$ ls -lt --time=birth newdir/
total 12
-rw-r--r-- 1 user baeldung   0 Feb 25 13:37 file4.txt
-rw-r--r-- 1 user baeldung   0 Feb 25 13:35 file1.txt
-rw-r--r-- 2 user baeldung 166 Feb  7 15:12 newfile1.txt
-rw-r--r-- 2 user baeldung 617 Jun 15  2023 newfile2.csv
-rw-r--r-- 2 user baeldung 401 Apr 20  2023 newfile3.txt

This command lists the contents of the newdir directory in a long listing format, sorted by file creation time in descending order.

Let’s understand each option:

  • ls lists the contents of a directory, in this case newdir/
  • -l sets the long listing format
  • -t sorts the contents by time, the newest first
  • –time=birth specifies the time attribute to be used for sorting, in this case, the file birth or creation time

We can also change the sorting order using the –reverse (-r) option:

$ ls -lt --time=birth --reverse newdir/

This command sorts the contents of newdir directory according to their creation dates, with the oldest files appearing first.

Although we can list using the –recursive (-R) option, the files within each subdirectory are listed according to their creation dates.

4. Using the stat Command

The stat command displays information about a file or file system.

In particular, the stat command provides information like file size, links, device, access permissions, access, modification, and creation times:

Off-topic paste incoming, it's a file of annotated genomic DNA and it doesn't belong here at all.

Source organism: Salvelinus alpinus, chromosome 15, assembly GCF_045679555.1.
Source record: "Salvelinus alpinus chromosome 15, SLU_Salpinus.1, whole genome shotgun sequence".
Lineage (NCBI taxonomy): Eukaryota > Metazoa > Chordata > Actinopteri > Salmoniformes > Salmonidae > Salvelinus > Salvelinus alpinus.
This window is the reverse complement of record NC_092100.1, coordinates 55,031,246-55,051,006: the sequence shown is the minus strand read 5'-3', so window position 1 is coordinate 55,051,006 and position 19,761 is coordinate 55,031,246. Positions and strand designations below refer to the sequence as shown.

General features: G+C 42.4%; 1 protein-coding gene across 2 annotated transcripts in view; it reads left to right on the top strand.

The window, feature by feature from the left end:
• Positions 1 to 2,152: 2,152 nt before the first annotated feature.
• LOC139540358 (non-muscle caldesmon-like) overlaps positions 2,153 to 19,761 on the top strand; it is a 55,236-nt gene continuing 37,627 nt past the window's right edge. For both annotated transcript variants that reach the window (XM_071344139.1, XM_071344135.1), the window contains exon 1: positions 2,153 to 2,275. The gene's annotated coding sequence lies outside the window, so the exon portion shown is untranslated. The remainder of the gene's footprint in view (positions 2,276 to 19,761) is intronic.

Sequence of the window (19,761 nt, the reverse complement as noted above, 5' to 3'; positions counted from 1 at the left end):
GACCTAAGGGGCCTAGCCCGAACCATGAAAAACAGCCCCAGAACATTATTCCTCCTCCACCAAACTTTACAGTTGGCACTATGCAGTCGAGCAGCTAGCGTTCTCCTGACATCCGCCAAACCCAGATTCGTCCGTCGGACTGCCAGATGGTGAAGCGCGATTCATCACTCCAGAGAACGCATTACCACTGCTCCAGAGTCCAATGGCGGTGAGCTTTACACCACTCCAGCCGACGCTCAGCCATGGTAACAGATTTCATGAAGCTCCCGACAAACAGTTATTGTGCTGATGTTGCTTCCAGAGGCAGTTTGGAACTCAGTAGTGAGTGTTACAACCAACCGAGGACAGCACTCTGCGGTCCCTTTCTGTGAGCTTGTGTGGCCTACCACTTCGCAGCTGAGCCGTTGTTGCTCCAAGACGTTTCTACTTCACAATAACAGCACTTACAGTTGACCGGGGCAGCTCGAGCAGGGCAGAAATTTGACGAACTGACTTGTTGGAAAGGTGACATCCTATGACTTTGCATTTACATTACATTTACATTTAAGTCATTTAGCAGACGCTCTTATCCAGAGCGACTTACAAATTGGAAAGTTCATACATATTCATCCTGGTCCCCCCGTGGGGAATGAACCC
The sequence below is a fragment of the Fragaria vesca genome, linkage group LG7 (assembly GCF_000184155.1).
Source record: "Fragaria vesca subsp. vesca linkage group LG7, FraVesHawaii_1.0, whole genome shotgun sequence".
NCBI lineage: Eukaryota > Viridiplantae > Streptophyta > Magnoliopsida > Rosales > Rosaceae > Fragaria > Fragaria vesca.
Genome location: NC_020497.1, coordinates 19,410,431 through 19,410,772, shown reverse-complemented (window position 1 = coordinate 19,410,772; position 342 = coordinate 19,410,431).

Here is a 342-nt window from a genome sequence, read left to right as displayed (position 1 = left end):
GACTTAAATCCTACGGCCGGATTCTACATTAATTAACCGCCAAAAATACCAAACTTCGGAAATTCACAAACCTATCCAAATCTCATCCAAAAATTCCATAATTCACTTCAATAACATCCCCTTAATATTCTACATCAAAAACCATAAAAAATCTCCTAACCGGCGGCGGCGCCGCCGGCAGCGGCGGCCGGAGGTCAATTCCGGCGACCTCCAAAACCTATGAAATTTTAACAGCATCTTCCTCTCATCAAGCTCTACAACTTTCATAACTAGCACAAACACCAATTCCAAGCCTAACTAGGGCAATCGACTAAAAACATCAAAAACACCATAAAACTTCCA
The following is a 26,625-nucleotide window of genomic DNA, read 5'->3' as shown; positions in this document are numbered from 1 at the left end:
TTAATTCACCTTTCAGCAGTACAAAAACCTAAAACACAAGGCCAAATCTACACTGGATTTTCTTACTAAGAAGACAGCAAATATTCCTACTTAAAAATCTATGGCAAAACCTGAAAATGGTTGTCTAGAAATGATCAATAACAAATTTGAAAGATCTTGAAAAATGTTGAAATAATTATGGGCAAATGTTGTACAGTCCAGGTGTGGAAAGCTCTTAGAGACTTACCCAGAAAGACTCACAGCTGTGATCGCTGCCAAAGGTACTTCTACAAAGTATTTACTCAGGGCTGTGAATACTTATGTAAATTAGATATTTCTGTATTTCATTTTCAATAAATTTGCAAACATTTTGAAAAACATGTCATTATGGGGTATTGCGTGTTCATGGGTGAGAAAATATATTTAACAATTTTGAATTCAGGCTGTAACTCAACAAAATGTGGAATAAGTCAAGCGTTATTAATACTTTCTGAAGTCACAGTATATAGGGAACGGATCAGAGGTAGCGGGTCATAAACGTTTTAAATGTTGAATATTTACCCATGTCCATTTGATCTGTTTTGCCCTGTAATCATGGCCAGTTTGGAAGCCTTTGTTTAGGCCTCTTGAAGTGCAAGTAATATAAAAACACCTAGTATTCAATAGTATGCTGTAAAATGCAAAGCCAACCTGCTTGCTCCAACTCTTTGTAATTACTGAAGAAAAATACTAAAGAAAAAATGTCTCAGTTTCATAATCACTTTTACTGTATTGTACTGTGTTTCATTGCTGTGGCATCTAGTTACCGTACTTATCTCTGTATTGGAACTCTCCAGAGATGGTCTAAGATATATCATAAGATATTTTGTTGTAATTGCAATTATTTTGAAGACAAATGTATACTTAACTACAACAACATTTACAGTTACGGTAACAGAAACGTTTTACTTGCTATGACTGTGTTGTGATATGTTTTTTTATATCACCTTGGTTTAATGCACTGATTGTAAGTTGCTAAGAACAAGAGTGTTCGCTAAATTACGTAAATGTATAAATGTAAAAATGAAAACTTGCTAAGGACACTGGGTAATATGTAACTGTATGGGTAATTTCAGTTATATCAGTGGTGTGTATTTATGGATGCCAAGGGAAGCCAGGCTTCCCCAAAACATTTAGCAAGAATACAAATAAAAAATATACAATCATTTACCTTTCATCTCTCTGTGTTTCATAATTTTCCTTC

$ stat --format="%w %n" newdir/*

The above command prints the creation time of the files in human-readable format along with file names. Specifically, newdir/* indicates the path to the target files.

Notably, the –format option specifies the format in which the output should be displayed, in this case:

  • %w represents the time of file birth in human-readable format
  • %n is the file name

This way, we can use the sort command to sort the output of the above stat command:

​$ stat --format="%w %n" newdir/* | sort -nr
2024-02-25 13:37:25.827156487 +0530 newdir/file4.txt
2024-02-25 13:35:13.218724591 +0530 newdir/file1.txt
2024-02-07 15:12:56.606987297 +0530 newdir/newfile1.txt
2023-06-15 03:24:24.807241794 +0530 newdir/newfile2.csv
2023-04-20 08:46:30.725585419 +0530 newdir/newfile3.txt

This pipeline displays the files within the newdir/ directory and sorts them according to their creation dates.

Let’s understand the new parameters we leveraged:

  • | (pipe) takes the output of the stat command and passes it as input to the sort command
  • sort arranges the lines according to its options and defaults
  • -n performs a numerical sort based on the file creation times provided by the stat command
  • -r (–reverse) reverses the sorting order of the results for comparison